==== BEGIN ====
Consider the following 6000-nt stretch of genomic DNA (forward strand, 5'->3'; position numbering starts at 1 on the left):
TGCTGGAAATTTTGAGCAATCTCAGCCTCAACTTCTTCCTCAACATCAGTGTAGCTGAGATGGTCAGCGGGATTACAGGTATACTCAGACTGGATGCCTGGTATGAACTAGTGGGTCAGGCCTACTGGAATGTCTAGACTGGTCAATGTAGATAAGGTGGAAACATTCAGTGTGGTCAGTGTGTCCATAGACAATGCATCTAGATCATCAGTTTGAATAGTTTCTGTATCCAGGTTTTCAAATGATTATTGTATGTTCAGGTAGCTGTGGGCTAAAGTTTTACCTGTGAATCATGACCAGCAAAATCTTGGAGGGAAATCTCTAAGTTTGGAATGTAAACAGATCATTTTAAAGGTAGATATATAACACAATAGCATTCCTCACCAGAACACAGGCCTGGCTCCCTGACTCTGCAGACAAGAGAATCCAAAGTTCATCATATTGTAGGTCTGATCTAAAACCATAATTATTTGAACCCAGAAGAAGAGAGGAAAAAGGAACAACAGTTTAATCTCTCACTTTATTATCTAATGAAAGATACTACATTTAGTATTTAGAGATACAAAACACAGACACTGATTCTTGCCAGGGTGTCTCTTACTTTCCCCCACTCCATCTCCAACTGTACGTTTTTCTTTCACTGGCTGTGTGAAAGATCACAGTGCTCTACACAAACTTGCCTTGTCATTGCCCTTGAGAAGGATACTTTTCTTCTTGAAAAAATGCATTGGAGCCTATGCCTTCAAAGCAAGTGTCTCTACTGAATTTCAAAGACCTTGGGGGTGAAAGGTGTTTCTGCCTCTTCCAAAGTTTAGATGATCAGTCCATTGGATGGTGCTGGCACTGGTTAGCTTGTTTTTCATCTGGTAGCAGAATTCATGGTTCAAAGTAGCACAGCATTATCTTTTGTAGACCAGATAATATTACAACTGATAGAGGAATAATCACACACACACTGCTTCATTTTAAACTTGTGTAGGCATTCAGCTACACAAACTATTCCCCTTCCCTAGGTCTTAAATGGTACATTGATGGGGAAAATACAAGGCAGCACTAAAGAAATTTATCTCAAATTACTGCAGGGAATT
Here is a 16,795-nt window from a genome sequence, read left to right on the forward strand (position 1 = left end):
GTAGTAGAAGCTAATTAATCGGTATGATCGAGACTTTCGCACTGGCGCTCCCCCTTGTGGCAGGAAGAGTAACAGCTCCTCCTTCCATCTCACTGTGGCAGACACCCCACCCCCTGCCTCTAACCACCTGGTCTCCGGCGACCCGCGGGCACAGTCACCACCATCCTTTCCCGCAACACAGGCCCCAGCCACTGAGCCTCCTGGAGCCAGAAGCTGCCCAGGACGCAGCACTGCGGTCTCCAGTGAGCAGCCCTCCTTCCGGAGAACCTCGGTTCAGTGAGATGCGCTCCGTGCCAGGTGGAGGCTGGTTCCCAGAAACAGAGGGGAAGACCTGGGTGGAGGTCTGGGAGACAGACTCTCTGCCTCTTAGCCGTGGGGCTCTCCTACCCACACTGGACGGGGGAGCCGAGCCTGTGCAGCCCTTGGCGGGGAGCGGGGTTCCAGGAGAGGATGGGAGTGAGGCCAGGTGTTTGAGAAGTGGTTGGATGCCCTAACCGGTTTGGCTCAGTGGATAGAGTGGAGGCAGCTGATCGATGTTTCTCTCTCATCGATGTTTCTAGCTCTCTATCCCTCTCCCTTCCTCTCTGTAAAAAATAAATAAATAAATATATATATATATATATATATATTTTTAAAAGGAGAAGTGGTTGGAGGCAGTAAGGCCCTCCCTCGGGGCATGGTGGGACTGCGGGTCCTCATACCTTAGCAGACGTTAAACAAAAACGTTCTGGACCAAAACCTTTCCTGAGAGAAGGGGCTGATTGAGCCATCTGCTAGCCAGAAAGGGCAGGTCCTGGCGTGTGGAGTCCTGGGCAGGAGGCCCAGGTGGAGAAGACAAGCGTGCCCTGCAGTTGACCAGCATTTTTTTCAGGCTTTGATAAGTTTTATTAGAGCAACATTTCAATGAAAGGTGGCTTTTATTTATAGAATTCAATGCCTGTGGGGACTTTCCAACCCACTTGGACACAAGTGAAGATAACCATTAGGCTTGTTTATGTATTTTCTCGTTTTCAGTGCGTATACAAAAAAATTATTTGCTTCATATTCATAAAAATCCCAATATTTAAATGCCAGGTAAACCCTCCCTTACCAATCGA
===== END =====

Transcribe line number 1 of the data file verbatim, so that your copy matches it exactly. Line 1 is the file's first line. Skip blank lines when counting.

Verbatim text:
Consider the following 6000-nt stretch of genomic DNA (forward strand, 5'->3'; position numbering starts at 1 on the left):